Nomads looking to plant roots don’t want to settle down just anywhere. But certain RV coastal communities are welcoming more full-timers than ever before.
So how can you know if this is the right move for you?
Today, we’re diving into the world of long-term RV camping to help you discover what it’s all about.
Let’s hit it!
What is an RV Community?
Gone are the days when campgrounds catered only to transients and short-term crashers. Sure, they were simply stopovers for wayward vagabonds in the past, and some places still are. But others have blossomed into full-fledged communities where people build lasting ties with one another.
No, we’re not talking about trailer parks. These are neighborhoods, even villages, where RVers come together and build connections. Some are full-time, while others are seasonal, depending on the climate. And many are outright resorts with all the premium amenities you’d expect on an epic vacation.
Hardcore campers have turned RV parks into family units across the US, including in coastal communities. Much like any neighborhood in middle America, folks lend a hand to the family next door and can rely on others for help when the time comes.
These campgrounds aren’t a one-size-fits-all commodity, though. They range from rustic parks to fully stocked resorts and everything in between.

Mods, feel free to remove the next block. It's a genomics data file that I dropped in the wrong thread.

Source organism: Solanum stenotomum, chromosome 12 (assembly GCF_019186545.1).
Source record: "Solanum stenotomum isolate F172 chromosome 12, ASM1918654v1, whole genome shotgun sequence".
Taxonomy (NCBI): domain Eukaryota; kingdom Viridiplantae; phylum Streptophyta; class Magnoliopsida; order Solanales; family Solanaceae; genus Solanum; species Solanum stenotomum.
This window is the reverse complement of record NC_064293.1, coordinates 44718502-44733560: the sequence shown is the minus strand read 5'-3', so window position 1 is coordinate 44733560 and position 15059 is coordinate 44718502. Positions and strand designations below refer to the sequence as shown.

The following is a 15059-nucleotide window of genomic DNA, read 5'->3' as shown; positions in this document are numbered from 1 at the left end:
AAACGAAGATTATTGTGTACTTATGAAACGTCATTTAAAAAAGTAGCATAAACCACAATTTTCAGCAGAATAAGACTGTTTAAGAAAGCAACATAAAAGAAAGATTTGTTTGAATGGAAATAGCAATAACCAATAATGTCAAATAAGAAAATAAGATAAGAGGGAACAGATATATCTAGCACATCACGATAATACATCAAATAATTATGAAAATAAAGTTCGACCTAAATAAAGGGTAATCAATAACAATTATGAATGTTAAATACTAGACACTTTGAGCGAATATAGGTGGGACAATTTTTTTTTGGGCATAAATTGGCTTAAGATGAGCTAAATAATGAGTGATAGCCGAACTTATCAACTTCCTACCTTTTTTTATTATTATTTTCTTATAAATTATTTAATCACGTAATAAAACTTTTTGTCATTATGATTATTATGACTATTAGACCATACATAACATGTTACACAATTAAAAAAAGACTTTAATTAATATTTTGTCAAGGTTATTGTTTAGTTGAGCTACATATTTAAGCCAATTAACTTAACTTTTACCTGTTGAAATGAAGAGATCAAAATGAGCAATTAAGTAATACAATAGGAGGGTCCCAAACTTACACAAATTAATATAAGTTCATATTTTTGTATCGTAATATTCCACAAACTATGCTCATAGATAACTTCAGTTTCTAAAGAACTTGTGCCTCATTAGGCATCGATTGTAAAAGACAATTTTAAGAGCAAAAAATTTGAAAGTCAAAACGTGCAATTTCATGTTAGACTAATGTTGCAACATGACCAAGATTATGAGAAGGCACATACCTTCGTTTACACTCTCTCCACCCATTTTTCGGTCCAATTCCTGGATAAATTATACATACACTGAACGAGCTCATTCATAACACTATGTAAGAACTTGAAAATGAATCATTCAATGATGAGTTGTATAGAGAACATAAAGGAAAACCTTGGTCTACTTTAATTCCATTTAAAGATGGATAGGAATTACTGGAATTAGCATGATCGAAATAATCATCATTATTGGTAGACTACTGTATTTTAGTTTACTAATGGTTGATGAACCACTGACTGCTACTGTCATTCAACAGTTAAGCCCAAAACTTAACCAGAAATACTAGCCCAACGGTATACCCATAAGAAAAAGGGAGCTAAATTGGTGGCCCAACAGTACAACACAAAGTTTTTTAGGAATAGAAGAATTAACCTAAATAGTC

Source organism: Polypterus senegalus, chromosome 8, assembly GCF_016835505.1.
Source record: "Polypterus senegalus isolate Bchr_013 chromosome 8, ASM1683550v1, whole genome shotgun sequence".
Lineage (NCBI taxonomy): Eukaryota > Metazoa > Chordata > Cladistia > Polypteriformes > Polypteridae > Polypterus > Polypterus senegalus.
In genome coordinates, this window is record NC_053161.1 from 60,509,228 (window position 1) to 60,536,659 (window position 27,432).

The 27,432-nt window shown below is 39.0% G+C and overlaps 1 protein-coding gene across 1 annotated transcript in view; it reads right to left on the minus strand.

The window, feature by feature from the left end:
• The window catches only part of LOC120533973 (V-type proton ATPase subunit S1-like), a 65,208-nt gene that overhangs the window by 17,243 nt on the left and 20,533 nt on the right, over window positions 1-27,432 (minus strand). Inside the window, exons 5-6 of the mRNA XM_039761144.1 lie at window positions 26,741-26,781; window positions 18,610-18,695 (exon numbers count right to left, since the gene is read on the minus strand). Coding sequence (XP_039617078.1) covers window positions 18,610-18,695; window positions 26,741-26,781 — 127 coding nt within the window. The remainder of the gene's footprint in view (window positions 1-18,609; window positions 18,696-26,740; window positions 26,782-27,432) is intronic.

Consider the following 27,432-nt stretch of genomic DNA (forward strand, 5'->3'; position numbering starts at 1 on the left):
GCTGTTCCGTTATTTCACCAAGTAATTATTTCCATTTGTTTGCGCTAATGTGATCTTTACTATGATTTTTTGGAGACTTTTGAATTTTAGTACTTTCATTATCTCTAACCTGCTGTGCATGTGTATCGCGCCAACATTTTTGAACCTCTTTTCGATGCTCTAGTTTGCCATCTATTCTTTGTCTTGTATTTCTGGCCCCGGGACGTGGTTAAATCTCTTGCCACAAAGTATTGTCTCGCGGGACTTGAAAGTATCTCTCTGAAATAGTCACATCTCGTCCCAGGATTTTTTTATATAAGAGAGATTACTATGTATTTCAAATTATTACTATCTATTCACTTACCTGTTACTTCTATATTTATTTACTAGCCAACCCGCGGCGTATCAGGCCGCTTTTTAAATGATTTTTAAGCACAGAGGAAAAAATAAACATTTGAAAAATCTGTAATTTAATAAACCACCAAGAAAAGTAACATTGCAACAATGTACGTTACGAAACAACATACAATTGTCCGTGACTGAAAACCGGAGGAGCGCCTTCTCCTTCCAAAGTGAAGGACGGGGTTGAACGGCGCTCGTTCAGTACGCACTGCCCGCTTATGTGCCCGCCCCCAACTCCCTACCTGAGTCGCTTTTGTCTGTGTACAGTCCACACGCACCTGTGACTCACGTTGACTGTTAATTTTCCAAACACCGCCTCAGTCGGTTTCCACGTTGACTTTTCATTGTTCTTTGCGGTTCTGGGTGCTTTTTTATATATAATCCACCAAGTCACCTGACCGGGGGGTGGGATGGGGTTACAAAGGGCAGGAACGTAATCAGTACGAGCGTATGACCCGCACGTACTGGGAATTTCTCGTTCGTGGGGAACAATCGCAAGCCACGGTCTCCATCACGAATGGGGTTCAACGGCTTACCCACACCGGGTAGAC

The Benefits of Living in an RV Community
One of the biggest draws of living in a campground is the sense of community. Folks in a traditional neighborhood often stay in their own yards rather than getting out and meeting the people around them. In an RV park, communal spaces necessitate getting to know your neighbors.
It’s also less expensive than paying a mortgage. Of course, you won’t build equity by full-timing in one of these spots, but many people can save for future investments while living in a motorhome.
Other perks include not having to mow your lawn or keep up with landscaping like you would in a traditional home. And compared to traveling around in your RV, you’ll have less wear and tear on your vehicle and travel trailer.
The Disadvantages of Living in an RV Community
Stationary RV living does come with its drawbacks. That sense of community so many enjoy may be too much for someone seeking privacy. On the other hand, when living where people regularly come and go, your connections can be fleeting and ultimately leave you feeling isolated.
And while many people save money by living in their RV, others don’t. Your costs may be pretty high depending on where you choose to camp. In fact, the cost of this lifestyle is notoriously variable, especially when you factor in maintenance and inevitable repairs.
Plus, staying in such a small space may make you feel claustrophobic after awhile. That’s why it’s important to find a place where you can get out and enjoy nature without having to hit the road.
5 Best Coastal Communities for RVers
Plenty of options are out there for folks seeking campground fellowship, and you can find them from sea to shining sea. Here are a few of our favorite coastal RV communities.
#1 Water’s Edge RV Resort, Punta Gorda, FL
Sunny Punta Gorda is between Fort Myers and Sarasota on Florida’s Gulf coast. The state is known for its retiree community, and Water’s Edge is no exception. Hailed as one of the country’s best RV parks, this resort has it all for the 55 and over crowd.